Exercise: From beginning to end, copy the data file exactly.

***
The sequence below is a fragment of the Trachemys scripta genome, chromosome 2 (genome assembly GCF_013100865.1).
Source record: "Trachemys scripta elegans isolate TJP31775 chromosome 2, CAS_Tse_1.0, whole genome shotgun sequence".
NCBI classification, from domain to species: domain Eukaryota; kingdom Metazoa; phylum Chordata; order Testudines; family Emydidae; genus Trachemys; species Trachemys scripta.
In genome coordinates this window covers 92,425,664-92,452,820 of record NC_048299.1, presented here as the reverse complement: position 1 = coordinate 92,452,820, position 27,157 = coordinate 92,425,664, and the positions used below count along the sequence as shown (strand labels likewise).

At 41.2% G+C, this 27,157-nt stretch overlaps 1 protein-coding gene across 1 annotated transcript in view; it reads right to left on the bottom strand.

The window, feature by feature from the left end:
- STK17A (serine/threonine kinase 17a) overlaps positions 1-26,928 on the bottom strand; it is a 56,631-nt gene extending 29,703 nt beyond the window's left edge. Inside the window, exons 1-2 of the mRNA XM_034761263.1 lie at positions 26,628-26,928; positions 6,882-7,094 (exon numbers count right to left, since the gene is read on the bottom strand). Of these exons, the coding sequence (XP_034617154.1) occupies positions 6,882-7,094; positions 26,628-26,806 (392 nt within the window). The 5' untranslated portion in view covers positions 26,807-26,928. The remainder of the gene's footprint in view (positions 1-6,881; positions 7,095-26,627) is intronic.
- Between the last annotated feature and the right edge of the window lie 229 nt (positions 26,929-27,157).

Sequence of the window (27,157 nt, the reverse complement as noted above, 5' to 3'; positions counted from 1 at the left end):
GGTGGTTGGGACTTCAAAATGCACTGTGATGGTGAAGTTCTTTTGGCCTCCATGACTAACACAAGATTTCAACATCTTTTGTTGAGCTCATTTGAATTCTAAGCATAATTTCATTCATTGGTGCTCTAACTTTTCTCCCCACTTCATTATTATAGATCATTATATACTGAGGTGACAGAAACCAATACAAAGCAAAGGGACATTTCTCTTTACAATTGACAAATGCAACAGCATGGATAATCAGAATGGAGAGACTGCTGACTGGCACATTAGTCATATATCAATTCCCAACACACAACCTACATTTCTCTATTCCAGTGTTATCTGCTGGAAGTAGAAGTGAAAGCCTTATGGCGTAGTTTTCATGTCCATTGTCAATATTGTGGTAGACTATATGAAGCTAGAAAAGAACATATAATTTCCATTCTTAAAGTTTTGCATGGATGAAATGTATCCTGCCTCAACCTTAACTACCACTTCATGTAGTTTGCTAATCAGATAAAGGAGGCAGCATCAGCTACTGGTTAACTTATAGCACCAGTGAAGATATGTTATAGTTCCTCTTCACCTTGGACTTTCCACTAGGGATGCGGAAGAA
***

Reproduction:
The sequence below is a fragment of the Trachemys scripta genome, chromosome 2 (genome assembly GCF_013100865.1).
Source record: "Trachemys scripta elegans isolate TJP31775 chromosome 2, CAS_Tse_1.0, whole genome shotgun sequence".
NCBI classification, from domain to species: domain Eukaryota; kingdom Metazoa; phylum Chordata; order Testudines; family Emydidae; genus Trachemys; species Trachemys scripta.
In genome coordinates this window covers 92,425,664-92,452,820 of record NC_048299.1, presented here as the reverse complement: position 1 = coordinate 92,452,820, position 27,157 = coordinate 92,425,664, and the positions used below count along the sequence as shown (strand labels likewise).

At 41.2% G+C, this 27,157-nt stretch overlaps 1 protein-coding gene across 1 annotated transcript in view; it reads right to left on the bottom strand.

The window, feature by feature from the left end:
- STK17A (serine/threonine kinase 17a) overlaps positions 1-26,928 on the bottom strand; it is a 56,631-nt gene extending 29,703 nt beyond the window's left edge. Inside the window, exons 1-2 of the mRNA XM_034761263.1 lie at positions 26,628-26,928; positions 6,882-7,094 (exon numbers count right to left, since the gene is read on the bottom strand). Of these exons, the coding sequence (XP_034617154.1) occupies positions 6,882-7,094; positions 26,628-26,806 (392 nt within the window). The 5' untranslated portion in view covers positions 26,807-26,928. The remainder of the gene's footprint in view (positions 1-6,881; positions 7,095-26,627) is intronic.
- Between the last annotated feature and the right edge of the window lie 229 nt (positions 26,929-27,157).

Sequence of the window (27,157 nt, the reverse complement as noted above, 5' to 3'; positions counted from 1 at the left end):
GGTGGTTGGGACTTCAAAATGCACTGTGATGGTGAAGTTCTTTTGGCCTCCATGACTAACACAAGATTTCAACATCTTTTGTTGAGCTCATTTGAATTCTAAGCATAATTTCATTCATTGGTGCTCTAACTTTTCTCCCCACTTCATTATTATAGATCATTATATACTGAGGTGACAGAAACCAATACAAAGCAAAGGGACATTTCTCTTTACAATTGACAAATGCAACAGCATGGATAATCAGAATGGAGAGACTGCTGACTGGCACATTAGTCATATATCAATTCCCAACACACAACCTACATTTCTCTATTCCAGTGTTATCTGCTGGAAGTAGAAGTGAAAGCCTTATGGCGTAGTTTTCATGTCCATTGTCAATATTGTGGTAGACTATATGAAGCTAGAAAAGAACATATAATTTCCATTCTTAAAGTTTTGCATGGATGAAATGTATCCTGCCTCAACCTTAACTACCACTTCATGTAGTTTGCTAATCAGATAAAGGAGGCAGCATCAGCTACTGGTTAACTTATAGCACCAGTGAAGATATGTTATAGTTCCTCTTCACCTTGGACTTTCCACTAGGGATGCGGAAGAA